12. Partial volume effect (PVE) on the arterial input function (AIF) in T1-weighted perfusion imaging and limitations of the multiplicative rescaling approach

    DEFF Research Database (Denmark)

    Hansen, Adam Espe; Pedersen, Henrik; Rostrup, Egill

    2009-01-01

    The partial volume effect (PVE) on the arterial input function (AIF) remains a major obstacle to absolute quantification of cerebral blood flow (CBF) using MRI. This study evaluates the validity and performance of a commonly used multiplicative rescaling of the AIF to correct for the PVE. In a gr...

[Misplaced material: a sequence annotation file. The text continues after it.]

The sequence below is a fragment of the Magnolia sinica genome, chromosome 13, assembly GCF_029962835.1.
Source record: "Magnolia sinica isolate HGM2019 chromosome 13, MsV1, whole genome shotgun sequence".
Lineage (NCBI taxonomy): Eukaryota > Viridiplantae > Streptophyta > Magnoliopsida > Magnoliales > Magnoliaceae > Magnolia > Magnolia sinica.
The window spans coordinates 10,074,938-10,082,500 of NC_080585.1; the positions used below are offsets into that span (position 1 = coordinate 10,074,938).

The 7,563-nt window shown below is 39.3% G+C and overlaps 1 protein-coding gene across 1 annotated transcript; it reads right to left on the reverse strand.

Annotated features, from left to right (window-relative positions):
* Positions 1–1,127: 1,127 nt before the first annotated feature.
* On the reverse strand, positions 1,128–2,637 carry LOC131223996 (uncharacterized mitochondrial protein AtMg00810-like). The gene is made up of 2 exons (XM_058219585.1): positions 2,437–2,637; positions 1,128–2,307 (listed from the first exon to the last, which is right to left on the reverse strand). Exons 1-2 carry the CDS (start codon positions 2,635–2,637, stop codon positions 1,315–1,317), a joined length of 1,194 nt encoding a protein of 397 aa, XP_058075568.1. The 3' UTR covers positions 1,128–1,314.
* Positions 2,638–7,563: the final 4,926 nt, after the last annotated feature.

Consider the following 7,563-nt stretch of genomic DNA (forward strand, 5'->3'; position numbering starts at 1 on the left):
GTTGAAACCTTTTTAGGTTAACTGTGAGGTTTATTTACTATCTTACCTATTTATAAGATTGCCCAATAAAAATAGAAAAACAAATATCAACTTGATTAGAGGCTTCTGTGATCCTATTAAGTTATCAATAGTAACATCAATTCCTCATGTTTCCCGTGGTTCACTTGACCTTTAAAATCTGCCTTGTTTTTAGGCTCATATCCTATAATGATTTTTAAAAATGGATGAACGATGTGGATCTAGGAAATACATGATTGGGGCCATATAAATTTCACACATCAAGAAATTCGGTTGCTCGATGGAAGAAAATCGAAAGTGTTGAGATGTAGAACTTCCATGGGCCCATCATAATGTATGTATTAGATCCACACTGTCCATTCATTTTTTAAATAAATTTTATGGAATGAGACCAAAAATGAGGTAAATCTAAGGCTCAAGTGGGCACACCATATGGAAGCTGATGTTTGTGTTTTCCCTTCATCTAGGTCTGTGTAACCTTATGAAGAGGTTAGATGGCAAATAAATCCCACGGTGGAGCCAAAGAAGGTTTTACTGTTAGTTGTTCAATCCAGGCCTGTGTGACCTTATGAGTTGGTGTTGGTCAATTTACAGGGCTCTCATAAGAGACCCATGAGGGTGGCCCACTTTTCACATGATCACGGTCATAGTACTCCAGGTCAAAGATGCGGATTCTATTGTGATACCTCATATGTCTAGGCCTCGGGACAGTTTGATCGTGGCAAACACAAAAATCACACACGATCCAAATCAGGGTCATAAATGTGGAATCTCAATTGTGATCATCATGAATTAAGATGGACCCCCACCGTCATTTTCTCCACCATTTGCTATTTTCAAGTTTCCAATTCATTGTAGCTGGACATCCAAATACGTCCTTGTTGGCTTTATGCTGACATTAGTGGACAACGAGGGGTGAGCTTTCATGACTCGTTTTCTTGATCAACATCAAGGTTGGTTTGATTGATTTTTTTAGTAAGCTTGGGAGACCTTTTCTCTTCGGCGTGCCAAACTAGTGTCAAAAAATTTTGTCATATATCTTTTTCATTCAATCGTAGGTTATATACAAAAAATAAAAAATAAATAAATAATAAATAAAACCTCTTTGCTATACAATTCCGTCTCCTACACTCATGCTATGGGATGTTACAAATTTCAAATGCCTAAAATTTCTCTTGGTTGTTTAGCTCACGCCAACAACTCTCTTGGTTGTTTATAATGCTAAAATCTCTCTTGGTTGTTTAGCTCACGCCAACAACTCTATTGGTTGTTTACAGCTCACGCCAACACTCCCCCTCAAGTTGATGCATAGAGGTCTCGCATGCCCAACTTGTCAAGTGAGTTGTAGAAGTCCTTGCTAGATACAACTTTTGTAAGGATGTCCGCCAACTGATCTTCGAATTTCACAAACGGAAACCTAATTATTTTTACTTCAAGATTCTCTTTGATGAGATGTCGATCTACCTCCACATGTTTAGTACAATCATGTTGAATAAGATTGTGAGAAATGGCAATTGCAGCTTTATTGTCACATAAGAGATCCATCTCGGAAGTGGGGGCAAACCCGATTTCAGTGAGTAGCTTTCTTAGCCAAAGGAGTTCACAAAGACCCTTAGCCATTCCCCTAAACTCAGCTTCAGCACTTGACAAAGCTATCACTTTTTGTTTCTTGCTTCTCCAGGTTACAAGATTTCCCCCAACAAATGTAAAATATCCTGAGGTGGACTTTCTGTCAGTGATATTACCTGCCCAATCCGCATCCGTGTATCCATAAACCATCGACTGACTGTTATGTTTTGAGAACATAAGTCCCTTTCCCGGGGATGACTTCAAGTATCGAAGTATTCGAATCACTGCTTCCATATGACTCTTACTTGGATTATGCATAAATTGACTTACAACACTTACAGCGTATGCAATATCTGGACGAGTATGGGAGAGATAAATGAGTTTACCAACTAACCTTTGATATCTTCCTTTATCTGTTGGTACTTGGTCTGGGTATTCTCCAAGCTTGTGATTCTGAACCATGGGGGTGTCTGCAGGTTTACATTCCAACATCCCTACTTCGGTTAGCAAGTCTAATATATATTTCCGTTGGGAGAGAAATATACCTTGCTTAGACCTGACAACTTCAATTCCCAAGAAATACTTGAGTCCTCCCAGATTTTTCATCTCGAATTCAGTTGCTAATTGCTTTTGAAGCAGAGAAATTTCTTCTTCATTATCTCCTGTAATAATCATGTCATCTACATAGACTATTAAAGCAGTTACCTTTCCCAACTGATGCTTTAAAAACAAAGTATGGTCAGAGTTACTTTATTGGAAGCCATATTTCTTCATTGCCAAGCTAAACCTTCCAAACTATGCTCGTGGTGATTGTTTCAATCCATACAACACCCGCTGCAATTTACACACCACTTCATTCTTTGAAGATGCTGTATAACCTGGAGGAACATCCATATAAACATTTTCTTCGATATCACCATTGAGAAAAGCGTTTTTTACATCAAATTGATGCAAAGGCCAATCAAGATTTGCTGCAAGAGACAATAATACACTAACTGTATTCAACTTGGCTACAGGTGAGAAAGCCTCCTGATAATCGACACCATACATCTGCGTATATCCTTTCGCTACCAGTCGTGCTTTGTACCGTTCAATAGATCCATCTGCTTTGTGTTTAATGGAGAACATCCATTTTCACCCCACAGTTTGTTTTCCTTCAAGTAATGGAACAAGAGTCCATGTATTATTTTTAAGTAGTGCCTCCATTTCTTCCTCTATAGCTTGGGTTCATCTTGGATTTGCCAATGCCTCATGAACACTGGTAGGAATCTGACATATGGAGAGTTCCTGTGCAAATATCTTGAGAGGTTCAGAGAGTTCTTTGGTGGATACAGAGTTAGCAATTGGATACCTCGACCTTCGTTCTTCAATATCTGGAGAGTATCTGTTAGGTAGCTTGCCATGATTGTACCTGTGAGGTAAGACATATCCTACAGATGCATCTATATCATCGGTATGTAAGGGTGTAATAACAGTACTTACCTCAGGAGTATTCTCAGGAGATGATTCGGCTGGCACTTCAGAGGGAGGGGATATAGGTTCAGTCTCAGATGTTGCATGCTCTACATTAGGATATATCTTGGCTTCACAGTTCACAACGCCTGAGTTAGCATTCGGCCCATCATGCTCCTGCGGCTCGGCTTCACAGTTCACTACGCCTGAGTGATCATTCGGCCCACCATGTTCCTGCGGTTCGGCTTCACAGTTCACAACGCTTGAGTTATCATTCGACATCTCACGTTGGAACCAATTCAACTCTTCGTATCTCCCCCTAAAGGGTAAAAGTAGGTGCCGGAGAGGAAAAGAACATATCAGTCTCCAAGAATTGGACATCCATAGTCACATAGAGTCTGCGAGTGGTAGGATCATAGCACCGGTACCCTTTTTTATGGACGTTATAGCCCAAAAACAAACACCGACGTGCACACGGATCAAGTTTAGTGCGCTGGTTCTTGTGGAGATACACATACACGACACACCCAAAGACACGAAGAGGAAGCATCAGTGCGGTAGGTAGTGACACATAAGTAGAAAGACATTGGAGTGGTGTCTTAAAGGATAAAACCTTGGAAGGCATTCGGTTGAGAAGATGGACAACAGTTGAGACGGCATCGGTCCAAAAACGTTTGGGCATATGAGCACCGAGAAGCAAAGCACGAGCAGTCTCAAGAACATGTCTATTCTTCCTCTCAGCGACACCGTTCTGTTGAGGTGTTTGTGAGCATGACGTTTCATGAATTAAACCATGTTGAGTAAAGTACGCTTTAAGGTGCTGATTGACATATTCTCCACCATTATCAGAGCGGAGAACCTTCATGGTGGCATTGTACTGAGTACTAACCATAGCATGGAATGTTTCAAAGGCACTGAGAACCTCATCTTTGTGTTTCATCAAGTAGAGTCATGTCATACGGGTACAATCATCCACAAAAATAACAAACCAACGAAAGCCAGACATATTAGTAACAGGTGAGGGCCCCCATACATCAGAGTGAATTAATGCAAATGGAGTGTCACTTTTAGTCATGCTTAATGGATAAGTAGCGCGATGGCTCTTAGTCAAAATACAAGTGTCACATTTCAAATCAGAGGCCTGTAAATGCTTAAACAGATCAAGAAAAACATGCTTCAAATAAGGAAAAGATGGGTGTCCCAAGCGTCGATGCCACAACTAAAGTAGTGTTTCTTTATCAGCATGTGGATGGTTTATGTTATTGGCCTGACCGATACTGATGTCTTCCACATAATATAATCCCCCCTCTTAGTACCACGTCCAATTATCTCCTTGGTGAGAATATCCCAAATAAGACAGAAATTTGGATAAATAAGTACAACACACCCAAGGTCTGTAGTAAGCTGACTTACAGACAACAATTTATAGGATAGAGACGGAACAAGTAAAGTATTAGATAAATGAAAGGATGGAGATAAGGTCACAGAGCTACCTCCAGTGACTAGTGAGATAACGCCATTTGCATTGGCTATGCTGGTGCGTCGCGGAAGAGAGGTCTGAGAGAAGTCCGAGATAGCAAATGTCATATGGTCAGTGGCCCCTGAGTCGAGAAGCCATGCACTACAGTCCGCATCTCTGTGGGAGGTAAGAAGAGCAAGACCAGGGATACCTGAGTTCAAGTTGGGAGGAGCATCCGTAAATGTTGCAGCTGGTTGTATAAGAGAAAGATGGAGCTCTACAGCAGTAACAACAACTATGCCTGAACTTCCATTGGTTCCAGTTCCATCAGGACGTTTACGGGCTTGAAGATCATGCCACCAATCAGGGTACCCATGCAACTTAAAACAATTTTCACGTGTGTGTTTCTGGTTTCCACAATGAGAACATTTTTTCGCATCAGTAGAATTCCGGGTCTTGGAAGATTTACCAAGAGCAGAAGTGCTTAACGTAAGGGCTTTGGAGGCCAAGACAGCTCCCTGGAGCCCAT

13. Utility of unenhanced fat-suppressed T1-weighted MRI in children with sickle cell disease - can it differentiate bone infarcts from acute osteomyelitis?

    Energy Technology Data Exchange (ETDEWEB)

    Delgado, Jorge; Bedoya, Maria A. [The Children' s Hospital of Philadelphia, Department of Radiology, Philadelphia, PA (United States); Green, Abby M. [The Children' s Hospital of Philadelphia, Division of Oncology, Philadelphia, PA (United States); Jaramillo, Diego; Ho-Fung, Victor [The Children' s Hospital of Philadelphia, Department of Radiology, Philadelphia, PA (United States); The Perelman School of Medicine at the University of Pennsylvania, Philadelphia, PA (United States)

    2015-12-15